by CIO Staff

A CEO in Charge of Technology?

Oct 06, 20042 mins

The October issue of Chief Executive magazine features Home Depot’s CEO Bob Nardelli as the cover boy. And why? Because he is spending big on technology. In The Depot Goes Digital, the magazine says Nardelli has borrowed from the playbook of his former employer, GE, “to create a system of checks and balances on how technology is managed, and he has integrated technology decisions deeply into his business strategy.”

Nardelli brought some key players from GE to fill his high level ranks, and for CIO they picked Bob DeRodes, who had been technology whiz at AMR’s Sabre Group. While those quoted in the story say DeRodes is “operationally” equal at the table, and not just a backroom guy, Nardelli advises fellow CEOs to not place the entire decision-making process in the hands of a CIO. As Nardelli told Chief Executive, “You want a CIO at the table next to your chief merchandising officer, your chief operations officer, your financial officer, your human resources officer, because you want him to say, ’OK, what is the best prioritization for the business?’” The relationships Nardelli set up are explained in some detail.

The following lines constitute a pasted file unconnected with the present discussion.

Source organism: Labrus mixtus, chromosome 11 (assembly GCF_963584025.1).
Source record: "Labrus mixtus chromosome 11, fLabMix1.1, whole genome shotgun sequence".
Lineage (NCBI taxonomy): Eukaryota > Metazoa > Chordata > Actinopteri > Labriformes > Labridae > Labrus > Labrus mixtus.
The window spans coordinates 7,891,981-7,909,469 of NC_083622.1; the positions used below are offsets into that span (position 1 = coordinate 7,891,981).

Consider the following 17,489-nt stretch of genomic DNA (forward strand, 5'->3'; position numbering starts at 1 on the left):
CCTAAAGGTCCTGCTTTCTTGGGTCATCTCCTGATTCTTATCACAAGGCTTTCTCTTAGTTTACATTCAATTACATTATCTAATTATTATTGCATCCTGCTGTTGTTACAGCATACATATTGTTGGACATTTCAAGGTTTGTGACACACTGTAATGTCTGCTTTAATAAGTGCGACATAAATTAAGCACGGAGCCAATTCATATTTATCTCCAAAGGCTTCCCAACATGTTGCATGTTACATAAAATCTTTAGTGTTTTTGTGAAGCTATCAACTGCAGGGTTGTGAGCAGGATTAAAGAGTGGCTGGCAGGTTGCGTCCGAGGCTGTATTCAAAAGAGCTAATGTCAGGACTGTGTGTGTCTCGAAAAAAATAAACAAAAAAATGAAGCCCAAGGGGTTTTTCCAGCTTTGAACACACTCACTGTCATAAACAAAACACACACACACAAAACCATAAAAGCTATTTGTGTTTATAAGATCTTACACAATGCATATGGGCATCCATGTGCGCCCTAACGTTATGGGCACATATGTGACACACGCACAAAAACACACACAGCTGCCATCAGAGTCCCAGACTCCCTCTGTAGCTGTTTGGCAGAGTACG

Chief Executive thinks the Nardelli model may help establish a pattern for other CEOs who have been “deeply frustrated by their lack of success in harnessing technology.” In short, he is using technology to force sweeping changes in business processes, rather than just bolting new technologies onto existing ways of doing things. It’s a glowing tale of leadership prowess, set up as a shining example.

Of note, CIO covered Home Depot’s transformation—from the CIO’s perspective—last August in Home Improvement. We asked a few skeptical questions, like, can a strategy designed to improve efficiency in a mammoth corporation also increase customer satisfaction? Numerous readers responded (see Add a Comment at the end of the story).